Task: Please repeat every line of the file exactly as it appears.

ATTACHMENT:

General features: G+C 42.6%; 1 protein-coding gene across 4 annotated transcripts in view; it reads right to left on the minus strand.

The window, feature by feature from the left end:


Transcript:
General features: G+C 42.6%; 1 protein-coding gene across 4 annotated transcripts in view; it reads right to left on the minus strand.

The window, feature by feature from the left end: